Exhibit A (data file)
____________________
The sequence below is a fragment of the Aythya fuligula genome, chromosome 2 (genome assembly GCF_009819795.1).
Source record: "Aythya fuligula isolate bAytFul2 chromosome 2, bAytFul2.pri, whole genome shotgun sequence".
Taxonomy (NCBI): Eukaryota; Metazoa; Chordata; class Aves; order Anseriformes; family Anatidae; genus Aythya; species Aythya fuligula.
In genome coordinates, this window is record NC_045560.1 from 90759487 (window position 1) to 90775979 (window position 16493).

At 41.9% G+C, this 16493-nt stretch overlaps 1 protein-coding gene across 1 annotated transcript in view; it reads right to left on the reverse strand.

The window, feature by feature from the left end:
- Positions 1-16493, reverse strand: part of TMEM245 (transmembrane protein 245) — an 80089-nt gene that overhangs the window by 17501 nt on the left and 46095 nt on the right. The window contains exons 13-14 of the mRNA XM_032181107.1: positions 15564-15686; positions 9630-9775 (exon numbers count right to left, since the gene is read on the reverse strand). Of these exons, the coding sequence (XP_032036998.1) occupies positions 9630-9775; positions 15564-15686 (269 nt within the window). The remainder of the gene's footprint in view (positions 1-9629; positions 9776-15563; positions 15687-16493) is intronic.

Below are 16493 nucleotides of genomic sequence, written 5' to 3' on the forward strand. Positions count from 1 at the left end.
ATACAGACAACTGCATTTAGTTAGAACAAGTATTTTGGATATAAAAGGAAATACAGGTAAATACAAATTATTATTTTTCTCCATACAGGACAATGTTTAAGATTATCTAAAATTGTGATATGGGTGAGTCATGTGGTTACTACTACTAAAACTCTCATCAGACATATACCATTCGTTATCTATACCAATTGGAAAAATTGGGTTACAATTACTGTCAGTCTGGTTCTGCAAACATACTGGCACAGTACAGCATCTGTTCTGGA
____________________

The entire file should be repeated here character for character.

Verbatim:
The sequence below is a fragment of the Aythya fuligula genome, chromosome 2 (genome assembly GCF_009819795.1).
Source record: "Aythya fuligula isolate bAytFul2 chromosome 2, bAytFul2.pri, whole genome shotgun sequence".
Taxonomy (NCBI): Eukaryota; Metazoa; Chordata; class Aves; order Anseriformes; family Anatidae; genus Aythya; species Aythya fuligula.
In genome coordinates, this window is record NC_045560.1 from 90759487 (window position 1) to 90775979 (window position 16493).

At 41.9% G+C, this 16493-nt stretch overlaps 1 protein-coding gene across 1 annotated transcript in view; it reads right to left on the reverse strand.

The window, feature by feature from the left end:
- Positions 1-16493, reverse strand: part of TMEM245 (transmembrane protein 245) — an 80089-nt gene that overhangs the window by 17501 nt on the left and 46095 nt on the right. The window contains exons 13-14 of the mRNA XM_032181107.1: positions 15564-15686; positions 9630-9775 (exon numbers count right to left, since the gene is read on the reverse strand). Of these exons, the coding sequence (XP_032036998.1) occupies positions 9630-9775; positions 15564-15686 (269 nt within the window). The remainder of the gene's footprint in view (positions 1-9629; positions 9776-15563; positions 15687-16493) is intronic.

Below are 16493 nucleotides of genomic sequence, written 5' to 3' on the forward strand. Positions count from 1 at the left end.
ATACAGACAACTGCATTTAGTTAGAACAAGTATTTTGGATATAAAAGGAAATACAGGTAAATACAAATTATTATTTTTCTCCATACAGGACAATGTTTAAGATTATCTAAAATTGTGATATGGGTGAGTCATGTGGTTACTACTACTAAAACTCTCATCAGACATATACCATTCGTTATCTATACCAATTGGAAAAATTGGGTTACAATTACTGTCAGTCTGGTTCTGCAAACATACTGGCACAGTACAGCATCTGTTCTGGA